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oliver90owner
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« Reply #52 on: July 08, 2019, 08:49:56 PM »

Fourth page on here and you have not done anything to actually sort this out?

No ‘power plug’ to measure the energy used by any device plugged into a mains socket?

 
Run your milking setup for a quarter of an hour to determine how much energy it does actually consumein real use.

If it does not read in Watt hours, convert the power demand to energy required.

If that result is more than 24 Watt hours, there is no chance of a 12 volt 2 Amp hour battery running it, let alone starting the motor (when a further two energy transitions are concerned).  You would then have some idea of the futility, or otherwise, of running this kit from a small battery powered screwdriver/drill.

Your small auto 12 volt battery will be 40Ah. That is 480Wh - compared to a 12 volt cordless 2Ah (24Wh) screwdriver battery.

Reality needs to checked out here. 
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Justme
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« Reply #53 on: July 08, 2019, 09:04:29 PM »

Yes lots might do it.

Does not make it the most sensible way especially when you add in your situation of no suitable milking place.

With time she will let down for you.

Using a machine for 2L a day will take longer than hand milking with all the cleaning ect.

A good udder clean / massage will stimulate the let down.

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TT
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« Reply #54 on: July 08, 2019, 09:21:06 PM »

No trolling from me, just offering common sense.
Go and buy a generator then, that's the next common sense idea.

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« Reply #55 on: July 08, 2019, 10:41:07 PM »

Fourth page on here and you have not done anything to actually sort this out?

No ‘power plug’ to measure the energy used by any device plugged into a mains socket?

 
Run your milking setup for a quarter of an hour to determine how much energy it does actually consumein real use.

If it does not read in Watt hours, convert the power demand to energy required.

If that result is more than 24 Watt hours, there is no chance of a 12 volt 2 Amp hour battery running it, let alone starting the motor (when a further two energy transitions are concerned).  You would then have some idea of the futility, or otherwise, of running this kit from a small battery powered screwdriver/drill.

Your small auto 12 volt battery will be 40Ah. That is 480Wh - compared to a 12 volt cordless 2Ah (24Wh) screwdriver battery.

Reality needs to checked out here.  

I'm currently hand milking until I can afford pump vanes and new inflations for my cow cluster. Hence I'm not actively using the machine right now. Investigating the cheapest and easiest way of using it.

I don't have any 12v 2Ah batteries. I have 18v 5Ah batteries to hand. It was not really my intention to use these, but 14.4v lithium was mentioned earlier in the thread.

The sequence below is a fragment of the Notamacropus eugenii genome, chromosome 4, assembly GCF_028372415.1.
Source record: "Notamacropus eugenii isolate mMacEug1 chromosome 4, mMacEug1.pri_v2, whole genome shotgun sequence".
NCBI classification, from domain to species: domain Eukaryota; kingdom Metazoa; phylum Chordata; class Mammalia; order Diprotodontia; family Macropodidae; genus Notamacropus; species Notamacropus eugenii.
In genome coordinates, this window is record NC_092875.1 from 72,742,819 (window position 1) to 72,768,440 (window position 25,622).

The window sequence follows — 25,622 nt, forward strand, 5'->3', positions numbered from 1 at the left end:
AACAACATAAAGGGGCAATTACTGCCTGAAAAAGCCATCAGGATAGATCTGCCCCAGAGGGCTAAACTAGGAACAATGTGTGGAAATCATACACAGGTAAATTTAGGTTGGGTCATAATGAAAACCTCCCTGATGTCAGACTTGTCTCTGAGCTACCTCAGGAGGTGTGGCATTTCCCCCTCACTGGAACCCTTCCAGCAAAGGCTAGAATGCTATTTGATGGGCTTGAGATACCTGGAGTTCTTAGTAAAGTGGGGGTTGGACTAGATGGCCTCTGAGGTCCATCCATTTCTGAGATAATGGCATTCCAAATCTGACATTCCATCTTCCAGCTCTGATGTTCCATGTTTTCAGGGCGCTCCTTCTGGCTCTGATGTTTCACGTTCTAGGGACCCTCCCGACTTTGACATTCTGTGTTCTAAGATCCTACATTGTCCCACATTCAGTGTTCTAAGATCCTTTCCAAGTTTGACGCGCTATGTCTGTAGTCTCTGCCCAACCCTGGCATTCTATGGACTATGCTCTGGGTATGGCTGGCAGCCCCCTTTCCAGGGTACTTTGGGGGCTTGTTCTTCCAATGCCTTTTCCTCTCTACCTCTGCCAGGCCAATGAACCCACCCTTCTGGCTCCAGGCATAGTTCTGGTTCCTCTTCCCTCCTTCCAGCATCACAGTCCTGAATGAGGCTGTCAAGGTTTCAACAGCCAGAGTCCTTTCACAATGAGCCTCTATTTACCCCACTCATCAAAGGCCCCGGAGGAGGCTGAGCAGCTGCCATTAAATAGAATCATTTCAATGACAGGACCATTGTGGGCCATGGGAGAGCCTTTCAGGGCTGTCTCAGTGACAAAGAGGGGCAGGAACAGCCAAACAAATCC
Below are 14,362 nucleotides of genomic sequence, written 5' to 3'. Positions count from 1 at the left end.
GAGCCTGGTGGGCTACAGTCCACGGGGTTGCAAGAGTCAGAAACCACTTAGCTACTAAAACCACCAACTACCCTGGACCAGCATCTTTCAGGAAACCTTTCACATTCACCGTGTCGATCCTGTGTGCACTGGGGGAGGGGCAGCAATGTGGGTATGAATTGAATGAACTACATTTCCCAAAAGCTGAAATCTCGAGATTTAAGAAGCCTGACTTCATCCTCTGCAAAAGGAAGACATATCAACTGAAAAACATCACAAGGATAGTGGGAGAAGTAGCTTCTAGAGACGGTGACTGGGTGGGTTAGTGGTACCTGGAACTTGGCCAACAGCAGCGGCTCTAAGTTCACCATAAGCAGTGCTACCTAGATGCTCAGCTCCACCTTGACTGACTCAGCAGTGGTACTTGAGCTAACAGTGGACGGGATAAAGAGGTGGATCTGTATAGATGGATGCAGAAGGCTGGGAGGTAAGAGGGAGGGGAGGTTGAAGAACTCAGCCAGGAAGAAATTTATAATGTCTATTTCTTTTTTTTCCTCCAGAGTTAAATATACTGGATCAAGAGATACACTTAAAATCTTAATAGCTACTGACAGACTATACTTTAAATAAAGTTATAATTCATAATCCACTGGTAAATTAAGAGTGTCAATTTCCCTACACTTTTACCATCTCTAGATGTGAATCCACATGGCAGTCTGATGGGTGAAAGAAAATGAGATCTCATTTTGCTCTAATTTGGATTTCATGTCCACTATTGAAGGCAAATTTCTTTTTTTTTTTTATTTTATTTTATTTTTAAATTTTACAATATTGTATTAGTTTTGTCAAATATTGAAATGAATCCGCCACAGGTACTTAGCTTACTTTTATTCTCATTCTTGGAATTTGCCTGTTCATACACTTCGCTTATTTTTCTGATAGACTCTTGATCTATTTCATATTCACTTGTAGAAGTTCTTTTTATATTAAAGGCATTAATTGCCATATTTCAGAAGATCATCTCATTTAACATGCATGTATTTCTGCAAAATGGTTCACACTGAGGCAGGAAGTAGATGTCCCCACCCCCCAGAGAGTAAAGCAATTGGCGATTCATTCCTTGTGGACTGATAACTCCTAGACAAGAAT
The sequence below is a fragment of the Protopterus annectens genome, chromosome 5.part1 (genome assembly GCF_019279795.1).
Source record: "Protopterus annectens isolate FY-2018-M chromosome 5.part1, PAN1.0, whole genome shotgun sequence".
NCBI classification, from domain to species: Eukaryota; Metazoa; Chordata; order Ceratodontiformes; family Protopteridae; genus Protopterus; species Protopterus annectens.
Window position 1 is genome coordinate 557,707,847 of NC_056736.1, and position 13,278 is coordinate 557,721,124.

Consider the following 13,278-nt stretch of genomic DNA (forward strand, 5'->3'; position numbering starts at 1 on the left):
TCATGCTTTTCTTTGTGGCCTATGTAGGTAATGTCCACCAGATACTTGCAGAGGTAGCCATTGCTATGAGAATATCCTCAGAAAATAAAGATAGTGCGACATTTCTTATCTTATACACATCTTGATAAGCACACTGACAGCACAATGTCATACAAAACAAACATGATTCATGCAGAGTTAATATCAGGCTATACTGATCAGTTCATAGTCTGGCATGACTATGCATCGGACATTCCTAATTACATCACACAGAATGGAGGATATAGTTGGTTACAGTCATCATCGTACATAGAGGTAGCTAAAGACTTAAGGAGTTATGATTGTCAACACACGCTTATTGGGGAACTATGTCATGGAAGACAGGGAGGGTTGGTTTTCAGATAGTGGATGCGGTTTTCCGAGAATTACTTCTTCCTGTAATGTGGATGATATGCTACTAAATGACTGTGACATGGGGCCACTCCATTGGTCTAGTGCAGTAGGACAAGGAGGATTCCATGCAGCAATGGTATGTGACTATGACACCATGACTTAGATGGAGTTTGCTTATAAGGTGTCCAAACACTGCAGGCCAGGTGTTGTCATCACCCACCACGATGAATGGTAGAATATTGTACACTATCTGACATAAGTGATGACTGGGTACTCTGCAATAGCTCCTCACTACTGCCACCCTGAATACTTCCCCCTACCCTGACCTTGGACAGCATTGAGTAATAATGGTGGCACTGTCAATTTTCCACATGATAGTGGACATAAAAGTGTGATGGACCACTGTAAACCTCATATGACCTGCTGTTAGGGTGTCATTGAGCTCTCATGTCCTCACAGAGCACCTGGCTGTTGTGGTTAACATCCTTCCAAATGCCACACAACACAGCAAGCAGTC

« Last Edit: July 08, 2019, 10:47:22 PM by Greenbeast » Logged
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« Reply #56 on: July 08, 2019, 10:43:09 PM »

Yes lots might do it.

Does not make it the most sensible way especially when you add in your situation of no suitable milking place.

With time she will let down for you.

Using a machine for 2L a day will take longer than hand milking with all the cleaning ect.

A good udder clean / massage will stimulate the let down.



Yes hopefully she will learn and then i won't need to use the calf, especially as he is growing well!
She gets a good udder clean every time, hasn't changed anything so far.
I'll get more than 2 litres if I can a) stop her kicking and b) extract it efficiently
« Last Edit: July 08, 2019, 10:48:14 PM by Greenbeast » Logged
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« Reply #57 on: July 08, 2019, 10:45:03 PM »

No trolling from me, just offering common sense.
Go and buy a generator then, that's the next common sense idea.



I said I don't want a generator.
I can't see how the expense of cable and digging is better than a deep cycle battery and an inverter? Especially as things might change here and the trolley can go anywhere with the milking gear on
« Last Edit: July 09, 2019, 07:02:40 AM by Greenbeast » Logged
TT
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« Reply #58 on: July 09, 2019, 09:53:48 AM »

Does the pump work now it's cleaned up ,back in the workshop where there is mains power?
Have you measured the starting and running current?

Do you have an inverter yet?

I've recently purchased 2x Halfords leisure batteries which are made by Yuasa, the decision to go for there was purely that it was collection from a local shop and the same if any warranty issues arose.

I only use sine wave inverters, so can't comment on modified ones.

Fuses in batteries etc will be required too.





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biff
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« Reply #59 on: July 09, 2019, 10:19:35 AM »

A lot depends on the gearing and battery make up of the different cordless drills.
                       I have had Makita for many years. I recall Knghty  telling us that a cordless drill with a front pulley socket for a 10 hp Yanmar diesel clone could spin the Engine fast enough to start it. So I tried my 14.4 Makita on an old clone and held on tight.. no problem.
  However, I was gifted a 14.4  Rigid with a 5amp batt . The power and stamina of the Rigid is awesome.
 There is also a meter on the Rigid Batt.. It would definitely  drive your milking machine.
                    Biff